ECONOMY: Growing Deficit

Although Nepal has a Balance of Payments at Rs.32.8 billion, the trade deficit is up by 16 percent

March 22, 2015, 5:45 p.m. Published in Magazine Issue: Vol. : 08 No.- 18 March. 20 - 2015 (chaitra 6, 2071)

As Nepal’s overall competiveness is declining, the country's trade deficit has continued to balloon in the last seven months of the current fiscal year. Nepal’s import of PLO continues to rise compared to Nepal’s export items.

Nepal’s last seven months' macroeconomic situation has shown mixed results with some positive indication in service sector. However, Nepal’s overall trade deficit is going high and there are no signs for it to reverse again.

According to 'Current Macroeconomic Situation of Nepal' report made public by the Nepal Rastra Bank (NRB), Nepal's total trade deficit jumped by 16.1 percent to Rs 394.59 billion as of mid-February 2014/15. The growth, however, is slow compared to an increase of 25.3 percent recorded during the same period of previous fiscal year.

Trade deficit with India, China and other countries in the review period increased by 10.7 percent, 51.5 percent and 13.2 percent, respectively. Such deficits had increased by 26 percent, 11.1 percent and 32.1 percent, respectively, in the same period of 2013/14.

“Merchandise imports went up by 13.3 percent to Rs 444.77 billion, while country's merchandise exports slumped by 5.1 percent to Rs 50.19 billion in the seven months of 2014/15. Such imports and exports had gone up by 24.2 percent and 17.6 percent to Rs 392.69 billion and Rs 52.89 billion, respectively, in the same period of the previous year,” said NRB’s report.

Despite several efforts, Nepal’s exports to India decreased by 9.5 percent compared to last year.

"Exports to India decreased mainly due to the decrease in exports of cardamom, zinc sheet, jute products, textiles, among others," reads the report.

There are some positive signs on trade with China. Nepal has made certain progress in exports to China, which increased by 13.7 percent in the review period compared to a rise of 12.1 percent in the same period of the previous fiscal year. "The growth is mainly due to rise in exports of tanned skin, handicraft goods, noodles, and readymade garments, among others," the report adds.

However, Nepal’s export to other countries is yet to take momentum. Exports to other countries are up by 2.5 percent in the review period compared to a growth of 11.2 percent in the same period of the last fiscal year.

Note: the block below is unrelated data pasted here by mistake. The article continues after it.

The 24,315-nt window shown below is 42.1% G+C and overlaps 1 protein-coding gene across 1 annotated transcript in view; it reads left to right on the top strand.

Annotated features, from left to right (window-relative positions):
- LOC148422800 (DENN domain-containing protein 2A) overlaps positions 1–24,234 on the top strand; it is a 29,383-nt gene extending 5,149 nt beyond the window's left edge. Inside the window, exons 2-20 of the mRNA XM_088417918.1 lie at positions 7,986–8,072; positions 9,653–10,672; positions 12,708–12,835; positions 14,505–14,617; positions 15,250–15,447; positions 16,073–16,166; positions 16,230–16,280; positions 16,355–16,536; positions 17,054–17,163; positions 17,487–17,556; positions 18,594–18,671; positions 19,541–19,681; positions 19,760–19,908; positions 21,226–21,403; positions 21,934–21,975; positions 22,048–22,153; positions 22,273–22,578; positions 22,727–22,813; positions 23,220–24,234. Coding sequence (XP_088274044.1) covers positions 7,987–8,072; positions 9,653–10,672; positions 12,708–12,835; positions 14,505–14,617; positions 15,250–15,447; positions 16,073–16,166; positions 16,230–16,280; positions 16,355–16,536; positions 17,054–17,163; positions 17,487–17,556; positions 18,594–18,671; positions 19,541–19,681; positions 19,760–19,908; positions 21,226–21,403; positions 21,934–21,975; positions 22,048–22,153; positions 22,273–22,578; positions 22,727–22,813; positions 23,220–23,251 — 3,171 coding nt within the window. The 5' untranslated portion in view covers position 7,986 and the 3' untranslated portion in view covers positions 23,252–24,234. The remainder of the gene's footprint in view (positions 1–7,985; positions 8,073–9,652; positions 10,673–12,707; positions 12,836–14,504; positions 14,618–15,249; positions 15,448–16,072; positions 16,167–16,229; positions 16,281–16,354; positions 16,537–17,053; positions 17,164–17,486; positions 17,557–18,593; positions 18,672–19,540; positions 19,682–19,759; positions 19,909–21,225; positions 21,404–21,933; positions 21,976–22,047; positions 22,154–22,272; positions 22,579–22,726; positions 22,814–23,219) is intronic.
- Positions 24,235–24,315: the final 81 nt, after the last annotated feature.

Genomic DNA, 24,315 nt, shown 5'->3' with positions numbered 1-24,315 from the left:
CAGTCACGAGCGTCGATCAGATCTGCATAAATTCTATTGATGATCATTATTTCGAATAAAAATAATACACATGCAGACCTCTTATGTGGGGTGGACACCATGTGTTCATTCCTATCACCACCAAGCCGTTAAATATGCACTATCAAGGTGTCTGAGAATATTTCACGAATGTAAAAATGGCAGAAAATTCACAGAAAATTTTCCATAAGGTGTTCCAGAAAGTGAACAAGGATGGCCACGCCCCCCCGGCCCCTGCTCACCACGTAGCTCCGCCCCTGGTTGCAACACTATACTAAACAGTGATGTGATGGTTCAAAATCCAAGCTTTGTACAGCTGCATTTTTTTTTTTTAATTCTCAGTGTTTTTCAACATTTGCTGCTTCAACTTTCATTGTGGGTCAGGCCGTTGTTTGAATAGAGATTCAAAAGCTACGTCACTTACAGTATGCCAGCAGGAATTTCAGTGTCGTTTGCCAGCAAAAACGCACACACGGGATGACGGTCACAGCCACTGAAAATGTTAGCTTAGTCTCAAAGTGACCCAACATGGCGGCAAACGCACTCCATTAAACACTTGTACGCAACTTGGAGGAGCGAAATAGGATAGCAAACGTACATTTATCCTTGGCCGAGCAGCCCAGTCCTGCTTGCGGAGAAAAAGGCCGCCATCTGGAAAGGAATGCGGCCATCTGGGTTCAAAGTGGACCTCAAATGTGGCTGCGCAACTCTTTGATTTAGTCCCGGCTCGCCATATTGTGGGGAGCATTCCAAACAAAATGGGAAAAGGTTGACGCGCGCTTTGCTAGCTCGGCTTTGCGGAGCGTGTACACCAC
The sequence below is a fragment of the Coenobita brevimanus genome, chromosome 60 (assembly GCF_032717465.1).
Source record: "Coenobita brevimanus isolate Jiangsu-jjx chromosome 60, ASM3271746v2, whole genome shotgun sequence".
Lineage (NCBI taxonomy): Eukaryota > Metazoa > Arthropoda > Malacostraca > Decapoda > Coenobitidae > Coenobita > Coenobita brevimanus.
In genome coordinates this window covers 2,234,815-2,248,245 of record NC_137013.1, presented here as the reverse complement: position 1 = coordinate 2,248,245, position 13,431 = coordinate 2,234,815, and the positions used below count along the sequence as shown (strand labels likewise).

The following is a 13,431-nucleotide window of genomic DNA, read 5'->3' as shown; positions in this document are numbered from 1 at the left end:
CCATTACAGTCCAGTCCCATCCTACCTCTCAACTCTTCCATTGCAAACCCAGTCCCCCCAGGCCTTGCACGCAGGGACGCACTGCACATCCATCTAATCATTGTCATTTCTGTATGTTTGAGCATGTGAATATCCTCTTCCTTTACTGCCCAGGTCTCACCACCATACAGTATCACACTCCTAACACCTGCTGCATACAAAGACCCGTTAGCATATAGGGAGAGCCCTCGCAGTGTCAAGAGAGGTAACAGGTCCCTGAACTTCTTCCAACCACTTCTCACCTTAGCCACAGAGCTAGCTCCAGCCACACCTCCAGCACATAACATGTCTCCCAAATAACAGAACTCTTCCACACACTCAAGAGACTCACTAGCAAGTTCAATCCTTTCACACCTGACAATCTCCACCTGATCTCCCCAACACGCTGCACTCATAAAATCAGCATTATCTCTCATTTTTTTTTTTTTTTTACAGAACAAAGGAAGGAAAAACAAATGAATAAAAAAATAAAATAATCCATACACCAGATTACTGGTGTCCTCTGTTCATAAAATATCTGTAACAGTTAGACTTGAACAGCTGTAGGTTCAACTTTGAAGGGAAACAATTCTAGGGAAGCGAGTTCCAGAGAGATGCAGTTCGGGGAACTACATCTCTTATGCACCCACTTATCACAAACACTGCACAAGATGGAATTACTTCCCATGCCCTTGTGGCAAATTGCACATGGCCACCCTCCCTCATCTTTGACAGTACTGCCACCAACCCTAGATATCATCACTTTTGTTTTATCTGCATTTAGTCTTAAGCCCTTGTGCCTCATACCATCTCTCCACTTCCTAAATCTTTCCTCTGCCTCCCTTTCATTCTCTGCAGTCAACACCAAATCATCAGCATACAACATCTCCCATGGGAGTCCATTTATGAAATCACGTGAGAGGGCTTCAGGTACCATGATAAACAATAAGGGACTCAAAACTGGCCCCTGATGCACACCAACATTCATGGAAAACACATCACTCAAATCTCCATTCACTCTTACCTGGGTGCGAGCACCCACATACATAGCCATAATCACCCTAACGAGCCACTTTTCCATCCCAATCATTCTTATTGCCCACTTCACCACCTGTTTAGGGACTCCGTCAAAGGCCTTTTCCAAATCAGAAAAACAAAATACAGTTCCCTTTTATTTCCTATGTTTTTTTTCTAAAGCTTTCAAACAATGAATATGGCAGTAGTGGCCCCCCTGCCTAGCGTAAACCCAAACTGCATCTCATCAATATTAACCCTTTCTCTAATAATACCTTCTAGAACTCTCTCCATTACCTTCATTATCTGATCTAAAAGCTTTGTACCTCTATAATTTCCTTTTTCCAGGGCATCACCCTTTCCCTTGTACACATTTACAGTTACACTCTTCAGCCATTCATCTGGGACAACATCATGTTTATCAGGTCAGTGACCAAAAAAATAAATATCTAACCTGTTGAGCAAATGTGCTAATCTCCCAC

With Nepal’s exports of readymade garments, pashmina products, tea, and readymade leather goods, the total export of Nepal has increased.

In the import front, Nepal continues to import more products. Imports from India went up by 8 percent during the review period compared to a growth of 25.3 percent in the same period of the previous year. As demands for various products continue to increase, imports from other major trading partners increased sharply by 50.1 percent compared to a growth of 11.1 percent in the same period of last fiscal year.

As remittances continue to increase, Nepal’s balance of payment (BoP) recorded a surplus of Rs 32.8 billion in the seven months of 2014/15 compared to a surplus of Rs 95.78 billion in the same period of last fiscal year. The current account surplus went down to Rs 11.69 billion during the review period from Rs 67.24 billion in the corresponding period of the previous year.

"The low level of surplus in the current account is primarily due to the growth of merchandise and services imports, decrease in grants and slow growth of workers' remittances in the review period," states the report.

Despite the decline of remittances in the past few months, the total remittance increased by a marginal 2.9 percent to Rs 320.93 billion. Remittance flow had increased by 38.6 percent in the corresponding period of last fiscal year.

Nepal’s foreign currency reserve is in good shape. According to NRB, the gross foreign exchange reserves increased by 4.9 percent to Rs 698.01 billion in mid-February 2015 from a level of Rs 665.41 billion as of mid-July 2014. Such reserves had increased by 22 percent to Rs 650.54 billion in the same period of previous year.

Although there are some positive signs, Nepal’s economy continues to be in a  vulnerable position.

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